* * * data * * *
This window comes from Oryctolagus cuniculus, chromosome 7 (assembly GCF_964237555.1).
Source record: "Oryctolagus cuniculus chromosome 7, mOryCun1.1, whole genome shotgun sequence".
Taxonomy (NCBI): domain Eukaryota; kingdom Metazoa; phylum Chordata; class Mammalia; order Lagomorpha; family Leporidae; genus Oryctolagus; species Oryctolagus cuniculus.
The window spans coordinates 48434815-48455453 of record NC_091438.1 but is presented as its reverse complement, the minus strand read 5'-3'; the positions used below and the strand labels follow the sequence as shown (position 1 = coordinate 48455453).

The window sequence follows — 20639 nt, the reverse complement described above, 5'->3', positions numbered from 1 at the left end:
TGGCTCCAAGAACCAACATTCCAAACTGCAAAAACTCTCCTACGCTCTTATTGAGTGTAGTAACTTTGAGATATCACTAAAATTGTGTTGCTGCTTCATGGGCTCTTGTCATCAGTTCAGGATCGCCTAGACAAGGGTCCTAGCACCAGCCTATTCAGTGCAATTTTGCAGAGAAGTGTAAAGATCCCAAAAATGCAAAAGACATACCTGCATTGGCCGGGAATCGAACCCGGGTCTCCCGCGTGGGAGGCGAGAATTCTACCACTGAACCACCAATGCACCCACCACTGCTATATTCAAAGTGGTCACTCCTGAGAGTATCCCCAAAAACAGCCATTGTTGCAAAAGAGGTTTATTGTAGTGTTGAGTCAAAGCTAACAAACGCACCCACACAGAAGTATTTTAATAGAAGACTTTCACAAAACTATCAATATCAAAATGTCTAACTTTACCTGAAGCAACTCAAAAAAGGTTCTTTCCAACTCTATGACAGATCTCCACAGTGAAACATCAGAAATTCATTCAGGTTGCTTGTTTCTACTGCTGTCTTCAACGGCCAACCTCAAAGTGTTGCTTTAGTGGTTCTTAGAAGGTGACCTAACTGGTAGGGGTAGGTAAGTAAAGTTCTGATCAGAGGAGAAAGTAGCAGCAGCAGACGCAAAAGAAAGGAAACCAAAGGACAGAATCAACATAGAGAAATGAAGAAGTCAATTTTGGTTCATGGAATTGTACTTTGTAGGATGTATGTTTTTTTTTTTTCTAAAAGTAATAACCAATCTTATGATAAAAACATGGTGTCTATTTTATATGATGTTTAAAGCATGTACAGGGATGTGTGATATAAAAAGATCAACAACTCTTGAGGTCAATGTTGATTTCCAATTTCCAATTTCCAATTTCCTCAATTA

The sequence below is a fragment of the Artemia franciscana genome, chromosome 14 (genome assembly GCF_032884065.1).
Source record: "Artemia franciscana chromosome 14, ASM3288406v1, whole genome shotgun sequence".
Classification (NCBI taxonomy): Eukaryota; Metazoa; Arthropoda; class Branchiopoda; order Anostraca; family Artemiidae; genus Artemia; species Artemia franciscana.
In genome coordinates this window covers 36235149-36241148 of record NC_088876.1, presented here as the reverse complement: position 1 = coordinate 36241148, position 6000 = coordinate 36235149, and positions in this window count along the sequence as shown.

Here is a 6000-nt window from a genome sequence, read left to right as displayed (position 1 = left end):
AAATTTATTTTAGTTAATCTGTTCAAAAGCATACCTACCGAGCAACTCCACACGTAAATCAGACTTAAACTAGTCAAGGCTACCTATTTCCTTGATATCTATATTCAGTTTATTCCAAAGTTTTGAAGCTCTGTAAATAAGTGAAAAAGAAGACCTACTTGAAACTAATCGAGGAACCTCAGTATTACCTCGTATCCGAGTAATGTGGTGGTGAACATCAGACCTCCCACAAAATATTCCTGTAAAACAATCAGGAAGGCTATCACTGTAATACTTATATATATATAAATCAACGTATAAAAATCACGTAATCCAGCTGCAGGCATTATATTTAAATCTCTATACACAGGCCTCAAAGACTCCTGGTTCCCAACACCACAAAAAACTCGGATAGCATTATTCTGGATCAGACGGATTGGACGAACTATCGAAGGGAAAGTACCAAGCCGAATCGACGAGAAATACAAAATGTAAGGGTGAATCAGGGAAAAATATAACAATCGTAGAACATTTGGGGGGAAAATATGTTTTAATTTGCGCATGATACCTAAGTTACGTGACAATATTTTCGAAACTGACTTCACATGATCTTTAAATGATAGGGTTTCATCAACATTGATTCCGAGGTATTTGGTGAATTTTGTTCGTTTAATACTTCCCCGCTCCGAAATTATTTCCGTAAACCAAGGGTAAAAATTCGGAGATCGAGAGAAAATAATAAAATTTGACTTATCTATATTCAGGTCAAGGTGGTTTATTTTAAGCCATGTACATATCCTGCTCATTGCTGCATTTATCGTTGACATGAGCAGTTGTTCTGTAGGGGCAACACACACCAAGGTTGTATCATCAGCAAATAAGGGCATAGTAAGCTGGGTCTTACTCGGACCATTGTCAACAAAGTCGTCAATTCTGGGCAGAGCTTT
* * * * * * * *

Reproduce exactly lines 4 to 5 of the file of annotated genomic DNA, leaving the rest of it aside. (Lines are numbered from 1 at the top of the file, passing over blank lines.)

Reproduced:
The window spans coordinates 48434815-48455453 of record NC_091438.1 but is presented as its reverse complement, the minus strand read 5'-3'; the positions used below and the strand labels follow the sequence as shown (position 1 = coordinate 48455453).

The window sequence follows — 20639 nt, the reverse complement described above, 5'->3', positions numbered from 1 at the left end: